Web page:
Why You Should Always Network, Even if You’re Not Currently Job Searching

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Never stop networking. Even if you’re currently job searching or you have a position that you believe will be there for you until the day you decide to retire, networking is a wonderful tool to improve your live professionally and personally, no matter what your present circumstances might be.

The primary reason to network is because it gives you the opportunity to meet new people. The more people you know — and the more who know you — the better your chance of using that network when you need it, whether you need a new job or the name of a great dentist.

Most people get the best jobs from people they know. Even if you’re not looking for work now, you may be looking for work sometime in the future. If you have a wide network, you’ll have even more people who can refer you for job openings, to hiring managers, to people who may know people who know people who are hiring, etc.

This is the era of continual learning. Skills become outdated quickly and need to be improved constantly. Meeting others in or out of your profession keeps you on your toes and allows you to learn things you never knew you didn’t know — and needed to learn. Learning goes both ways, of course; don’t be shy about sharing your knowledge with others, too.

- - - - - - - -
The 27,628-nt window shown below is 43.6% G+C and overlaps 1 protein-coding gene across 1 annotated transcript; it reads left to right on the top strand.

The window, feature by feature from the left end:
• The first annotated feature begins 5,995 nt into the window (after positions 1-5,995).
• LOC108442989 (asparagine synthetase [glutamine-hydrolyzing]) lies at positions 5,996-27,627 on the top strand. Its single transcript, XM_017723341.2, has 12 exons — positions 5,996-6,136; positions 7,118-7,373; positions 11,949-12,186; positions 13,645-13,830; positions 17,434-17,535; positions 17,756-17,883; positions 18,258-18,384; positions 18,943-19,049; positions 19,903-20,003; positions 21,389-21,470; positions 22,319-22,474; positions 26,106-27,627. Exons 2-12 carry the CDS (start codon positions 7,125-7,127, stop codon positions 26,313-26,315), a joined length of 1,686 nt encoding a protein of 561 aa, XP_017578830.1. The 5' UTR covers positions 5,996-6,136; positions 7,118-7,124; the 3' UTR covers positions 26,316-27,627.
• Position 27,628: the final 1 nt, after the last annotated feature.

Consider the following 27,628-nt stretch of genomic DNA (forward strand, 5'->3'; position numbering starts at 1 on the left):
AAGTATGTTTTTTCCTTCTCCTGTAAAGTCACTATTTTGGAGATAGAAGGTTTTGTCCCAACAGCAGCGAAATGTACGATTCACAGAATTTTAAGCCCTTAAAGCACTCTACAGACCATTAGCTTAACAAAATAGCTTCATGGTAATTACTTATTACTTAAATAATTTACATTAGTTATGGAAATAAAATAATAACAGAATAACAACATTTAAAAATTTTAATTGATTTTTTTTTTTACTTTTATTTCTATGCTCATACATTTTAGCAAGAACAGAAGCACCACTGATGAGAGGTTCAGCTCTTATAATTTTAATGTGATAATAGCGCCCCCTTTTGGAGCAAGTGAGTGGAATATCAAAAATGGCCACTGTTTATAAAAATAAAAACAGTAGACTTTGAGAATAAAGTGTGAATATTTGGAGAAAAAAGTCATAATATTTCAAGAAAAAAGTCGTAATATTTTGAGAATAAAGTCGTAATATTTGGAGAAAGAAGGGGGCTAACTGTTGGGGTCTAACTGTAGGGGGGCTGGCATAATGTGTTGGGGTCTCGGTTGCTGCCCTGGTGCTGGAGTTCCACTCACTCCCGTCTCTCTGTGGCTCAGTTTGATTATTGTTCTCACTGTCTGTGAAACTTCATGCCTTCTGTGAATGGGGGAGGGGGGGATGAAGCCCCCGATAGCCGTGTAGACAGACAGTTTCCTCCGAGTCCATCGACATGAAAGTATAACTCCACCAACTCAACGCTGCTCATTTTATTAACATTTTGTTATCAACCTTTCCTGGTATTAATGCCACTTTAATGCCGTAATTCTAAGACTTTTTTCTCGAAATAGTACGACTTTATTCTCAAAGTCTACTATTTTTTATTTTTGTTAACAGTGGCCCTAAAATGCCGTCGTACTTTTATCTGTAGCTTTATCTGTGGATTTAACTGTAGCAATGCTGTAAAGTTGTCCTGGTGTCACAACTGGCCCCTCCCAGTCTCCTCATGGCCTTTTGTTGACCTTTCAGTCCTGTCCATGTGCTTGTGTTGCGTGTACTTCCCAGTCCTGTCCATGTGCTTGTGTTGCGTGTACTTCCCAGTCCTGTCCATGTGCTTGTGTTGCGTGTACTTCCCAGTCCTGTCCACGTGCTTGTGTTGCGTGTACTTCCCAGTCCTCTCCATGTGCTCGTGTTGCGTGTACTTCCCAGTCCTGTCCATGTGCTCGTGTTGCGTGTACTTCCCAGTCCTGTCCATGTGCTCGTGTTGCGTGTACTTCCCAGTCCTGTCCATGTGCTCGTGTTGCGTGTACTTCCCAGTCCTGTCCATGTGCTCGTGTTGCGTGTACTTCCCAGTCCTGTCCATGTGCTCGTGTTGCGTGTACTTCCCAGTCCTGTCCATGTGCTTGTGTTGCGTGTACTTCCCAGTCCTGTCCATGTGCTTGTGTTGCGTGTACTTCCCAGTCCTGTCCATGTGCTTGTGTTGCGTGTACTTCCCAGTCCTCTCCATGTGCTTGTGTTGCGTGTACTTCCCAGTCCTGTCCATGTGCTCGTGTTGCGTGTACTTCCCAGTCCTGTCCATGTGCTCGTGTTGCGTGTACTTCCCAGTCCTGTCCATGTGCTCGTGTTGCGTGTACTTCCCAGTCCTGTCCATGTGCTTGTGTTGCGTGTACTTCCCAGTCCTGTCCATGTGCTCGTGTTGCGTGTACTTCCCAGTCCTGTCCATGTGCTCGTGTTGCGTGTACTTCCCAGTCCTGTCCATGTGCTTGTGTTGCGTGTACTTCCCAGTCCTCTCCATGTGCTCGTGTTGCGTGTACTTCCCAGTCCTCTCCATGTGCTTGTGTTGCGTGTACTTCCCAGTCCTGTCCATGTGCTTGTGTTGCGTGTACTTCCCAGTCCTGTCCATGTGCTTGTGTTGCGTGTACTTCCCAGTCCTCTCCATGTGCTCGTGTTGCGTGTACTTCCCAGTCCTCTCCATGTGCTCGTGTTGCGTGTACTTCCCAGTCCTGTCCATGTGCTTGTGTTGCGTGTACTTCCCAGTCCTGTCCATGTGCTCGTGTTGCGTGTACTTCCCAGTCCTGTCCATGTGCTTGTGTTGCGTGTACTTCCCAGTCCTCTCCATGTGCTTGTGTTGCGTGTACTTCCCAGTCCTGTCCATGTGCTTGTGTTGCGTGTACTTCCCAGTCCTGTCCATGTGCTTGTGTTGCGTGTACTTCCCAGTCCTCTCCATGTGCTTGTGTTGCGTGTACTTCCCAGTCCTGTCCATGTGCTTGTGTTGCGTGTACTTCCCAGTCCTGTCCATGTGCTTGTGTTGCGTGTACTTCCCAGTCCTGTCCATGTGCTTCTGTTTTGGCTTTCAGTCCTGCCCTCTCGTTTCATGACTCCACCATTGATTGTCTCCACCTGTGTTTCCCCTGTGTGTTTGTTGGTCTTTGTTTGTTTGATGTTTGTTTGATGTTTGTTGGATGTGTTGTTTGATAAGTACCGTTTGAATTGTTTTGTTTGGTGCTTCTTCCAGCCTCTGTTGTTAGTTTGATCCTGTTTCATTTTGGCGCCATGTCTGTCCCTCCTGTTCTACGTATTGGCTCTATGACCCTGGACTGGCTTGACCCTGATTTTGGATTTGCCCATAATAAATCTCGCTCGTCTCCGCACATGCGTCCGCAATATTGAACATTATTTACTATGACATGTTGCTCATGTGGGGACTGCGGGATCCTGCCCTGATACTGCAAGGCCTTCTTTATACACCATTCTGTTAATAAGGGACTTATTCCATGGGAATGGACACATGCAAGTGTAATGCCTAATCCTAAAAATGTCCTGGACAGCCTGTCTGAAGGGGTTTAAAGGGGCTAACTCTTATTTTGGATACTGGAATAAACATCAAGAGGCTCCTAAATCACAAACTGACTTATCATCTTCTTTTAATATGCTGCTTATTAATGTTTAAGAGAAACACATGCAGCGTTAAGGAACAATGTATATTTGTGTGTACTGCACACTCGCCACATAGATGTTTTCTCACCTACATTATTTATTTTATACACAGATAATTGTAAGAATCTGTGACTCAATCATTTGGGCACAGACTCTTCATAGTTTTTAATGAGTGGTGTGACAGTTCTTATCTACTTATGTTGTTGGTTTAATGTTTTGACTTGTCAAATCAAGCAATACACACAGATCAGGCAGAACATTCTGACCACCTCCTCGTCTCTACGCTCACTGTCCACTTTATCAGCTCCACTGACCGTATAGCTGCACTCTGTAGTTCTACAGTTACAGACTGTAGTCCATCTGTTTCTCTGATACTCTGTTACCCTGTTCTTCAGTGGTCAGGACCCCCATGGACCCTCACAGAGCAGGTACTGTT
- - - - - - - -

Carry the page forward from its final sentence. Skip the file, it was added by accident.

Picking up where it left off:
Continually networking means people will continually know you exist. When they need a terrific building/coding specialist — or when a friendly firm in another city needs one and mentions it to one of your contacts — you easily could receive a call about a new opportunity, one that will move your career forward even if you’re happy where you are now.

We know the right people at RealStreet Staffing. We know hiring managers at some of the Washington DC area’s best construction, architecture and engineering firms. When you’re looking for a new opportunity, we want to hear from you.

A career in construction administration and management can be (and for me has been) one of constant transition. It’s rather common that employment with a given company starts and finishes with each successive project; you’re a new hire as it’s just getting “out of the ground,” then finished and looking for a new project (and Read More…

Greg Wangler, Pentagon Construction Management Division

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